July 10, 2024

Reps Urge FGN to Build Mini Solar Grids For Varsities, Hospitals

The House of Representatives has called on the Federal Government to ensure the provision of alternative power sources such as mini solar grids for teaching hospitals, medical centres, and universities due to frequent power outages nationwide.

Unaffordable Electricity Bills Resulting from the New Electricity Tariff


The House of Representatives has called on the Federal Government to provide alternative power sources to teaching hospitals, medical centres, and universities due to the country's unreliable electricity supply. During Tuesday's plenary session, this resolution followed a motion by Mr Bamidele Salam, representing Ede North/Ede South/Egbedero Federal Constituency in Osun State.

The House emphasized the urgent need for the federal government to support these institutions with mini solar grids to mitigate the high and unaffordable electricity bills resulting from the new electricity tariff. The motion highlighted the necessity of alternative power generation to prevent loss of lives and service disruptions in these critical facilities.

Salam noted that the Nigerian Electricity Regulatory Commission (NERC) began implementing a new electricity tariff for Band A customers, increasing it from N68 per kilowatt-hour to N225/kWh, a 240 percent rise. He also mentioned that although the House had urged NERC to halt the new tariff, the commission only reduced it slightly to 206.8/kWh, still a 202 percent increase. Despite this directive, some distribution companies raised the Band A tariff to 209.5/kWh, resulting in over a 207 percent hike.

Protests in Universities Over Electricity Crisis


He stated that Teaching Hospitals, Medical Centres, and Universities fall under Band A because they must consistently power medical equipment and perform necessary procedures to keep patients alive and provide critical services. He emphasized that the tariff increase is significant and unaffordable for these institutions, necessitating a sustainable and affordable alternative.

Salam, a chieftain of the Peoples Democratic Party, mentioned that before the new tariff regime, the University College Hospital in Ibadan owed the Ibadan Electricity Distribution Company (IBEDC) N495 million and had its power cut off. He added that Prof. Yakubu Ochefu, Secretary to the Committee of Vice Chancellors of Nigerian Universities, recently warned that federal universities might collapse if the Federal Government does not address the challenges of the new electricity tariff, as the high overhead costs could cripple their operations.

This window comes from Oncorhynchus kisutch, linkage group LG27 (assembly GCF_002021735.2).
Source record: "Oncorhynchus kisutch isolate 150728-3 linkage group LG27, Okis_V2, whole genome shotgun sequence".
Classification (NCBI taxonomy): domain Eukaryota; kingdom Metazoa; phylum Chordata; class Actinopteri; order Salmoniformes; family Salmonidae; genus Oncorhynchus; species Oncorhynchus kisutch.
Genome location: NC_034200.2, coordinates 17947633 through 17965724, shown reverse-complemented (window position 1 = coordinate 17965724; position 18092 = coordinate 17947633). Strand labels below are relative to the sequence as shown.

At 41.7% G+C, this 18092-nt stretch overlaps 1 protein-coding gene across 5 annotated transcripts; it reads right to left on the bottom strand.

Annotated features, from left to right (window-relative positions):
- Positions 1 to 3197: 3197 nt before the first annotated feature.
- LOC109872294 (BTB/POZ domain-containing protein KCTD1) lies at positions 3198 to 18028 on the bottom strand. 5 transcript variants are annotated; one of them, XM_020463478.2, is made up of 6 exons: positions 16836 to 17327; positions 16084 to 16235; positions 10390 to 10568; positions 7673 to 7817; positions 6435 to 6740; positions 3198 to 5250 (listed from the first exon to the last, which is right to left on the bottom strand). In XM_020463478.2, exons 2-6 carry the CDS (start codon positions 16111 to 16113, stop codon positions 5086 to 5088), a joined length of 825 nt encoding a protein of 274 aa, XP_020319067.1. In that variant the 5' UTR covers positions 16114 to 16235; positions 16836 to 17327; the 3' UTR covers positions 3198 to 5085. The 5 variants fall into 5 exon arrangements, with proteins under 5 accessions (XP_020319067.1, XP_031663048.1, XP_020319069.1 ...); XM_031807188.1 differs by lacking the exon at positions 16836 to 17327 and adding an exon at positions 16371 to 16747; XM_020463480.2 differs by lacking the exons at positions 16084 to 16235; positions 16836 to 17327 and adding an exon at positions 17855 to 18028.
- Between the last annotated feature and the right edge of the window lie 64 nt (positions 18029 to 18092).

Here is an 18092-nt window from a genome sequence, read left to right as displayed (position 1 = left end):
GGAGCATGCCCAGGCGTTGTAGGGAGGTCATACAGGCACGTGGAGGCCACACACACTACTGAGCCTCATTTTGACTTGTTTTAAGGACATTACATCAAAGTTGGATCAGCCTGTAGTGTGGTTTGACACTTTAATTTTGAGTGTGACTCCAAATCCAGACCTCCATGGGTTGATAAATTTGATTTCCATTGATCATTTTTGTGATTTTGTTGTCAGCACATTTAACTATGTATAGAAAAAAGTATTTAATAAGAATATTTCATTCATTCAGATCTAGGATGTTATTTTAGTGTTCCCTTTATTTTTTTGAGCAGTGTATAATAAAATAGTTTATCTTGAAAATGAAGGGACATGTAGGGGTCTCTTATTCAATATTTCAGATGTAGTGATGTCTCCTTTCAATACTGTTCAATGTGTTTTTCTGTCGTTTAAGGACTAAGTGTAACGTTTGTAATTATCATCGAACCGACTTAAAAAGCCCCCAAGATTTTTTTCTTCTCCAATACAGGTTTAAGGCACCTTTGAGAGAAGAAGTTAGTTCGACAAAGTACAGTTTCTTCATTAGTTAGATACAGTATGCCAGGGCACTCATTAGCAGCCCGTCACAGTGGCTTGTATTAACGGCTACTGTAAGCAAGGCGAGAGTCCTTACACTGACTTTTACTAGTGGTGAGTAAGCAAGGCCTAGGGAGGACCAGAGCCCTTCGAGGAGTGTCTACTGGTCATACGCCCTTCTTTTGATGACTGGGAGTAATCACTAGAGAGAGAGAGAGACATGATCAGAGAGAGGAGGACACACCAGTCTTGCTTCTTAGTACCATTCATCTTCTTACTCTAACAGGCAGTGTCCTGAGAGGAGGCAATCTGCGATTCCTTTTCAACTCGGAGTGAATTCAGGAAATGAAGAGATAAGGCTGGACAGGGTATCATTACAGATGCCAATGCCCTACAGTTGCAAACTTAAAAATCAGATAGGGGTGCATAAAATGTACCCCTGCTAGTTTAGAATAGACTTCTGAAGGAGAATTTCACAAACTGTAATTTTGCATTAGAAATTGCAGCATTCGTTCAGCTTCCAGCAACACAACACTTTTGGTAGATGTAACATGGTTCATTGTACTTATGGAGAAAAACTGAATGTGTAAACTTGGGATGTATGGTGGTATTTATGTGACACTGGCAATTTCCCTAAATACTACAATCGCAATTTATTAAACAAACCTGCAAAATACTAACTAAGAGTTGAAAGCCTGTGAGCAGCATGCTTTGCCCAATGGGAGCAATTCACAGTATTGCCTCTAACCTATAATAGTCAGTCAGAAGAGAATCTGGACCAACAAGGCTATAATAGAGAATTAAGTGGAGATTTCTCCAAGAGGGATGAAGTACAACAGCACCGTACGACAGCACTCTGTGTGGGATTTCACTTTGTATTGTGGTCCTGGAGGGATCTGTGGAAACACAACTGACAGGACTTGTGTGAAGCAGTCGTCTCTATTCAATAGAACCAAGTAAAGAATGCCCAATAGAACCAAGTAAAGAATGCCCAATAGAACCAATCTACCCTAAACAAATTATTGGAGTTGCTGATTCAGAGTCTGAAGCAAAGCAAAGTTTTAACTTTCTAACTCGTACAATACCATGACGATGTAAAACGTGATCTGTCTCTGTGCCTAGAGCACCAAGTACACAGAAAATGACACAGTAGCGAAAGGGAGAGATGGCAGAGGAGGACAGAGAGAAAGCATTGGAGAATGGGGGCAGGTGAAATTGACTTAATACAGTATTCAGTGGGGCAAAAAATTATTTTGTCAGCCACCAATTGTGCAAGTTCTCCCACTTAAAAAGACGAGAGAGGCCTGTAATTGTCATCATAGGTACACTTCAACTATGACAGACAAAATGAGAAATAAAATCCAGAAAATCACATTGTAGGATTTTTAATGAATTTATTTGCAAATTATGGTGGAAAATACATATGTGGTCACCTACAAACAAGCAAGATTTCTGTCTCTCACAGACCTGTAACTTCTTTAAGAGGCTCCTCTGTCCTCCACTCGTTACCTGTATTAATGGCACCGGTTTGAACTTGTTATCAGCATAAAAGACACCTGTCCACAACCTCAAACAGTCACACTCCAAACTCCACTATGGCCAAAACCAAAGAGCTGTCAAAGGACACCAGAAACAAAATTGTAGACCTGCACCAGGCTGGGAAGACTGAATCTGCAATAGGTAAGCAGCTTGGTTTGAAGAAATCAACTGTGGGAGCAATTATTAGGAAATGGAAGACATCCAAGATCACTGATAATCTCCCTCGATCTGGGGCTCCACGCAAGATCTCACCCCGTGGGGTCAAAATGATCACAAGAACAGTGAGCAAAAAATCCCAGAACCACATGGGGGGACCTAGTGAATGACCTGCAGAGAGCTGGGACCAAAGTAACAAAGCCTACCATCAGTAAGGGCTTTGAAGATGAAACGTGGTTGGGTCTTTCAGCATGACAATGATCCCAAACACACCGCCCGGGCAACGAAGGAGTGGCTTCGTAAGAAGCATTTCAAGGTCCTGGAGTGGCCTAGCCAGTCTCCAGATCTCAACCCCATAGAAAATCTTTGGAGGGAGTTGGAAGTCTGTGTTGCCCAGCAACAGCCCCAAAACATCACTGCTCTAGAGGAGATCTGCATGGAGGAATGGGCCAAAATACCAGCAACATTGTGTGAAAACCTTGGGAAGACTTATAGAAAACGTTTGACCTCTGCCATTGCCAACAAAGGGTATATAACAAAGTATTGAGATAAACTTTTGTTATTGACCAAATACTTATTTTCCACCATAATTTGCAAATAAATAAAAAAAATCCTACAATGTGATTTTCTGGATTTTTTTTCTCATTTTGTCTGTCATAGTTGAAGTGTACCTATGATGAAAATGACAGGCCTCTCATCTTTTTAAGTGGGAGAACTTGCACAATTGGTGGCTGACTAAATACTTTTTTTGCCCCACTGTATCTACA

On July 4, 2024, the University of Benin halted academic activities indefinitely following prolonged student protests over the school's inability to provide electricity. The next day, medical students at the University of Lagos protested, highlighting the impact of the new tariff on water and electricity supply in their hostels.

Mini-Solar Grids: A More Cost-Effective Alternative


Salam cautioned that without urgent intervention to mitigate the impact of the new electricity tariff on Teaching Hospitals, Medical Centres, and Universities, Nigeria's health and education sectors could face collapse, endangering citizens' lives.

"If urgent measures are not taken to alleviate the burden of the new electricity tariff on Teaching Hospitals, Medical Centres, and Universities in Nigeria, the entire health and education sectors may collapse," warned Salam, "thus endangering the lives of our citizens.”

He highlighted that mini-solar grids present a cleaner and more cost-effective alternative to traditional hydroelectric power. These small-scale generators and energy storage systems can independently supply localized power, separate from the national grid.

"This innovative and sustainable energy solution is already in use at hospitals like Sutter Amador Hospital in Jackson, California, and CentraState Medical Center in Highland, Florida, which are powered by mini solar grids,” the PDP lawmaker said. "In 2023, the Rural Electrification Agency deployed 103 mini-grids across Nigeria through the Performance-Based Grant (PBG), a subcomponent of the Nigerian Electrification Project (NEP) funded by the World Bank.”

After the motion was adopted, the House called on the Federal Government to develop strategies for assisting teaching hospitals, medical centres, and universities with mini solar grids, addressing the substantial and unsustainable electricity costs caused by the new tariff. This move is crucial to safeguarding healthcare and education services across Nigeria amidst ongoing concerns over escalating costs and service disruptions.


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